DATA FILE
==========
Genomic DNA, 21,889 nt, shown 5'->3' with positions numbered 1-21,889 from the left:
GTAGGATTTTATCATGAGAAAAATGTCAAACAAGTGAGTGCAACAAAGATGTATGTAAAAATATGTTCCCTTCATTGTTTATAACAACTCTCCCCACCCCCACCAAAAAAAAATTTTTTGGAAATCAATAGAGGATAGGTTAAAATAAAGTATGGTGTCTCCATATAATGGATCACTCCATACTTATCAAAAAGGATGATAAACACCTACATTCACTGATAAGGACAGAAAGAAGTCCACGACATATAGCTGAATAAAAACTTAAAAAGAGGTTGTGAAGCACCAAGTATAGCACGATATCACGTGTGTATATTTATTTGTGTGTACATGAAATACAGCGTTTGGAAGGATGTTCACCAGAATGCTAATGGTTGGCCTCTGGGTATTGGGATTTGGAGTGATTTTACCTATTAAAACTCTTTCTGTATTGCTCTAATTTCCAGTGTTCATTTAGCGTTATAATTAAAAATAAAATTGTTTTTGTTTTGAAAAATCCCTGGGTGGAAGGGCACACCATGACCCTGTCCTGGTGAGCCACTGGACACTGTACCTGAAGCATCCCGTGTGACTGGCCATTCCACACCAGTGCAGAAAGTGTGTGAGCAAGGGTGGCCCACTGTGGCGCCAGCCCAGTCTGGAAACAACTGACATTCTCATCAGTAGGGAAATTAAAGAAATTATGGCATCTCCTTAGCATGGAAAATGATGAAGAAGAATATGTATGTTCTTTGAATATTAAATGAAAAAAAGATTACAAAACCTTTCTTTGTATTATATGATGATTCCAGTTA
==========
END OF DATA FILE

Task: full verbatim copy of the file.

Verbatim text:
Genomic DNA, 21,889 nt, shown 5'->3' with positions numbered 1-21,889 from the left:
GTAGGATTTTATCATGAGAAAAATGTCAAACAAGTGAGTGCAACAAAGATGTATGTAAAAATATGTTCCCTTCATTGTTTATAACAACTCTCCCCACCCCCACCAAAAAAAAATTTTTTGGAAATCAATAGAGGATAGGTTAAAATAAAGTATGGTGTCTCCATATAATGGATCACTCCATACTTATCAAAAAGGATGATAAACACCTACATTCACTGATAAGGACAGAAAGAAGTCCACGACATATAGCTGAATAAAAACTTAAAAAGAGGTTGTGAAGCACCAAGTATAGCACGATATCACGTGTGTATATTTATTTGTGTGTACATGAAATACAGCGTTTGGAAGGATGTTCACCAGAATGCTAATGGTTGGCCTCTGGGTATTGGGATTTGGAGTGATTTTACCTATTAAAACTCTTTCTGTATTGCTCTAATTTCCAGTGTTCATTTAGCGTTATAATTAAAAATAAAATTGTTTTTGTTTTGAAAAATCCCTGGGTGGAAGGGCACACCATGACCCTGTCCTGGTGAGCCACTGGACACTGTACCTGAAGCATCCCGTGTGACTGGCCATTCCACACCAGTGCAGAAAGTGTGTGAGCAAGGGTGGCCCACTGTGGCGCCAGCCCAGTCTGGAAACAACTGACATTCTCATCAGTAGGGAAATTAAAGAAATTATGGCATCTCCTTAGCATGGAAAATGATGAAGAAGAATATGTATGTTCTTTGAATATTAAATGAAAAAAAGATTACAAAACCTTTCTTTGTATTATATGATGATTCCAGTTA